Janet Jackson has spoken out against abuse in a speech at last night’s Billboard Music Awards (May 20).
The pop icon was receiving her Icon prize at the annual ceremony. She is the first black woman to receive the award.
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“I believe that, for all of our challenges, we live at a glorious moment in history,” she said, referencing the recent wave of #MeToo allegations which have shaken the entertainment industry.
“At long last, women have made it clear that we will no longer be controlled, manipulated, or abused,” the star said. “I stand with those women and with those men equally outraged by discrimination, who support us in heart and mind.”
— Billboard Music Awards (@BBMAs) May 21, 2018
Bruno Mars pointed out the historic win as he invited Jackson to collect her award. “The name Jackson represents artistic genius and iconic performance,” he said. Janet Jackson is the sibling of the late Michael Jackson. “The Jacksons are music royalty and the first family of entertainment,” Mars added. “She is an activist. She’s a humanitarian. She’s a powerful woman.”
Janet Jackson also performed during the ceremony, marking her first televised US live performance in nine years. She played a medley containing ‘Nasty’, ‘If’ and ‘Throb’.
Scoring 27 top 10 singles and 10 number ones throughout her career, Jackson is one of the most successful artists of all time in the United States of America.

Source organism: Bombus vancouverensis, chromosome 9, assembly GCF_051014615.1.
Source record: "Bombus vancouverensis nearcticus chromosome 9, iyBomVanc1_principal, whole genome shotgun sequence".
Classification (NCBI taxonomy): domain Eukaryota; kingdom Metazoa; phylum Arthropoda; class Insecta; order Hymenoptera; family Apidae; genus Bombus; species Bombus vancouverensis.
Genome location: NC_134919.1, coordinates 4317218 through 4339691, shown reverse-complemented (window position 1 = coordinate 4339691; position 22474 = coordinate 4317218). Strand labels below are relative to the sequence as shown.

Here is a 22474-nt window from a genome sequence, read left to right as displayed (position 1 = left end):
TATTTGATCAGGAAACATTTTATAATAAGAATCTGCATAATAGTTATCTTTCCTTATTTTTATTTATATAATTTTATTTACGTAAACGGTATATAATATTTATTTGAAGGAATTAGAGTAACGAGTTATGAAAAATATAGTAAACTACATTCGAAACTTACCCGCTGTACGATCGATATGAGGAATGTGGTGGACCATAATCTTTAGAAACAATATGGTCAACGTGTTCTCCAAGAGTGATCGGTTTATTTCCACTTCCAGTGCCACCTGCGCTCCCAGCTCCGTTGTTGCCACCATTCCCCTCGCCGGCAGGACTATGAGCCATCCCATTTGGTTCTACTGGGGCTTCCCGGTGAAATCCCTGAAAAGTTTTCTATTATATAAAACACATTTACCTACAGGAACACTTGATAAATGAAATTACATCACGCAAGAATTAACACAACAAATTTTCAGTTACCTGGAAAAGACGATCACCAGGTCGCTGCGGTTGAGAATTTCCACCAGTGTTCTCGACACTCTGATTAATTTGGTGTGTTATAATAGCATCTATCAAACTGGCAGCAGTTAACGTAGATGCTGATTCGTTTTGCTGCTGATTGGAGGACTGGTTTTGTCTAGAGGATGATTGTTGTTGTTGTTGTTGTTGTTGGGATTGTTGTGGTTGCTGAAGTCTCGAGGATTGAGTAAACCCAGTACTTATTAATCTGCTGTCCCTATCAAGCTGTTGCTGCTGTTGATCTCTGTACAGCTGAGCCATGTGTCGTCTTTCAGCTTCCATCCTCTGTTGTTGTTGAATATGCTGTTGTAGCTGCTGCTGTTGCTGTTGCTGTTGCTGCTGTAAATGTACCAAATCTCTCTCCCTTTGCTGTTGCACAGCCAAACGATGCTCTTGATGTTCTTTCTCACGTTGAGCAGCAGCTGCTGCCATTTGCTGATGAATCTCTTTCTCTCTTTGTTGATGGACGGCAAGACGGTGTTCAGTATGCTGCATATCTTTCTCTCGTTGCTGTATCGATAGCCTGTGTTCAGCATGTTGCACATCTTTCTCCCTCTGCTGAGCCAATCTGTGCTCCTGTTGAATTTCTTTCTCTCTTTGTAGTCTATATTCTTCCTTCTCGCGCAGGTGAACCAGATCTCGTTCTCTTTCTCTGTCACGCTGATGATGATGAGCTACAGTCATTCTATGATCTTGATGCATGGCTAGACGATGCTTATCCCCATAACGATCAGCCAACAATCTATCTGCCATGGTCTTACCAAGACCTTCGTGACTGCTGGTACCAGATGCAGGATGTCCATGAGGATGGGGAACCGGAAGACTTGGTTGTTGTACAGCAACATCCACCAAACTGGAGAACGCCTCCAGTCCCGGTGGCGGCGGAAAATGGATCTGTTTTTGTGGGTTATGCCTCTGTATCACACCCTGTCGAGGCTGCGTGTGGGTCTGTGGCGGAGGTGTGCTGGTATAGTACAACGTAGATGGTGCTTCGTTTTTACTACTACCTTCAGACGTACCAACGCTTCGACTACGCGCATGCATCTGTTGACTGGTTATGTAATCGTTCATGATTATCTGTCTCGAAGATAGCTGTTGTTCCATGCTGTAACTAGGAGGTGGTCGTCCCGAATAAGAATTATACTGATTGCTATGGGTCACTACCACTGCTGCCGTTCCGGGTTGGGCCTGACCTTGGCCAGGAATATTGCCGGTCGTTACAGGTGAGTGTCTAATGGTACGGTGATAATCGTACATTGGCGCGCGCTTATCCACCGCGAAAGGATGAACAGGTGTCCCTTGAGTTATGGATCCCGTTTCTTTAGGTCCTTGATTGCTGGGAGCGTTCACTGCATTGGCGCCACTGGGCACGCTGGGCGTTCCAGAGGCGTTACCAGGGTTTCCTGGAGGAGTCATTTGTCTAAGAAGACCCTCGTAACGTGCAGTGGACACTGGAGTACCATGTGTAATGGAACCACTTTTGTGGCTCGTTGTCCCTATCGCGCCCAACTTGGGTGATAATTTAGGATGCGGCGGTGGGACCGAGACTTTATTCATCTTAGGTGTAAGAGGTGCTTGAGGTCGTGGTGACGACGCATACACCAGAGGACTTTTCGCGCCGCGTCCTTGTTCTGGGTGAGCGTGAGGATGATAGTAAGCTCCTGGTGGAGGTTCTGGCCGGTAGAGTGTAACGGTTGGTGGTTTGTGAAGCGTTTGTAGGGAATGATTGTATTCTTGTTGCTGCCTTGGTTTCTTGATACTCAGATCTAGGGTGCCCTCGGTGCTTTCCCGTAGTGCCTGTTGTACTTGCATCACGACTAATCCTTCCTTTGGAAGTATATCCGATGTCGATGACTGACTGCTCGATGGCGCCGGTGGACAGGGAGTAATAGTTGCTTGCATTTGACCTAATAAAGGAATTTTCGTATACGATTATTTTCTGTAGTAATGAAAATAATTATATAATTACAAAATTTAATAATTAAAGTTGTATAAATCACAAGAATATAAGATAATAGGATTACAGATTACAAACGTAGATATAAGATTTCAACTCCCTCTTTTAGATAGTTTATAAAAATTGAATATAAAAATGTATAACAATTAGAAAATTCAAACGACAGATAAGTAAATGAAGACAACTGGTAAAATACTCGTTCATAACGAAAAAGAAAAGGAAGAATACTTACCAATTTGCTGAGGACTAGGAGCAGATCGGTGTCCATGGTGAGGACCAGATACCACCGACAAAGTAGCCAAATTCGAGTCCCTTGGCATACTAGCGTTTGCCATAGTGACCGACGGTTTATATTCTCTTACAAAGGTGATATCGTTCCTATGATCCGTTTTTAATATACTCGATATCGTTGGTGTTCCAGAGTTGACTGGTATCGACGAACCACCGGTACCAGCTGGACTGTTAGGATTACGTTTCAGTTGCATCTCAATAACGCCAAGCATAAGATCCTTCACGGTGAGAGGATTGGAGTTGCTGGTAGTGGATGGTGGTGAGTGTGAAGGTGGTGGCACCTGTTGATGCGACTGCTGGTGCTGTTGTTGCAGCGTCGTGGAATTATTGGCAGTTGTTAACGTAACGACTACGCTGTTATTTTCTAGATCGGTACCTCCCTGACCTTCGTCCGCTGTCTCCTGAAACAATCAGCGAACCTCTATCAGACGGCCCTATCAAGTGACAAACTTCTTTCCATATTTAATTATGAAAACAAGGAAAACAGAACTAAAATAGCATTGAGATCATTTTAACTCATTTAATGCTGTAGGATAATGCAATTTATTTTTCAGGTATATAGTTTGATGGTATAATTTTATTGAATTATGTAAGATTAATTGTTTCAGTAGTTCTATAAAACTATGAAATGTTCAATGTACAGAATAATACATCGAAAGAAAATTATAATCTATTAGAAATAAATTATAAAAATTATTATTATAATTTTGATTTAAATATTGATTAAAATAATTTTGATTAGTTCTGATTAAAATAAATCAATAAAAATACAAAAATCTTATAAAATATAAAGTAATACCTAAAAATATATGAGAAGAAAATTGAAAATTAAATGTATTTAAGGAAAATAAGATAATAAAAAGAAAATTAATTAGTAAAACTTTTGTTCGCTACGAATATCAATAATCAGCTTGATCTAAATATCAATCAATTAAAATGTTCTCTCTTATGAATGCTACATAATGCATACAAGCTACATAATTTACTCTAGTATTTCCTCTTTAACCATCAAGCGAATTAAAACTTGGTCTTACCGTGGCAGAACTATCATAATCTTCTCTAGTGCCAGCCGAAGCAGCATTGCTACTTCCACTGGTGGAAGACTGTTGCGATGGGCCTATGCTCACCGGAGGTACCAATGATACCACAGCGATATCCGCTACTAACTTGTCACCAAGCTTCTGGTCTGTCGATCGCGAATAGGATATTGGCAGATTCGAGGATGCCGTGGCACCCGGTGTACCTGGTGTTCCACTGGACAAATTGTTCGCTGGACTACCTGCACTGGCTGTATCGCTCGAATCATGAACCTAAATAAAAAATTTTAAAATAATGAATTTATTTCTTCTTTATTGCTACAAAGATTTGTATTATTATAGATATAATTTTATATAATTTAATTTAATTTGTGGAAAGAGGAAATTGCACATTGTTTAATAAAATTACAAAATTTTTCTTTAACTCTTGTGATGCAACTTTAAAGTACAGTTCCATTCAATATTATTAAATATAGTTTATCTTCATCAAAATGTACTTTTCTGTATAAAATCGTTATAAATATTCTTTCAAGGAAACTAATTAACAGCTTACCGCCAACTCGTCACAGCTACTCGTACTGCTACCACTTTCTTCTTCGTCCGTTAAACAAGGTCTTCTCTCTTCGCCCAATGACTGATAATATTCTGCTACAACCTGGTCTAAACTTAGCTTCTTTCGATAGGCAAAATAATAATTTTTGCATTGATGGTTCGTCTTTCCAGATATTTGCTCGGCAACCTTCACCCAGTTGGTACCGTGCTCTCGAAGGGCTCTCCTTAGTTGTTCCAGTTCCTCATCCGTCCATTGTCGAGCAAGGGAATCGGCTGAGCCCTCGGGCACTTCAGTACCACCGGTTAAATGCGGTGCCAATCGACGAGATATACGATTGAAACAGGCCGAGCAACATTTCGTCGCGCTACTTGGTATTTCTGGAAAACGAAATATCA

“My prayer is that, weary of such noise, we will turn back to the source of all calmness, that source is God,” she told the audience. “Everything we lack, God has in abundance: Compassion, sensitivity, patience and boundless love.”
She follows previous Icon award winners Prince, Stevie Wonder, Cher, Celine Dion, Jennifer Lopez and Neil Diamond.
The pop heavyweight recently confirmed that she is working on new music. Her last full-length body of work ‘Unbreakable’ came out in 2015.
Speaking to Billboard ahead of last night’s Billboard Music Awards, she confirmed that the follow-up is underway. “I’m very intuitive about writing. Anything can inspire me,” Jackson said.
“This morning, I saw this lovely elderly Japanese woman walking down the streets of Hollywood wearing an adorable bonnet with bright red flowers. She might be a song.”
“I remembered an especially painful chapter in my early life last night before going to bed,” she continued. “That might be a song. I woke up this morning and heard a bird chirping in a rhythm that captivated my heart. Maybe that will turn into a new groove. Like everyone else, my feelings are fluid. My ideas are fleeting. I like to keep it that way.
“I can’t decide in advance what a song or an album concept will be. I have to let those songs and concepts come to me rather than chase them down.”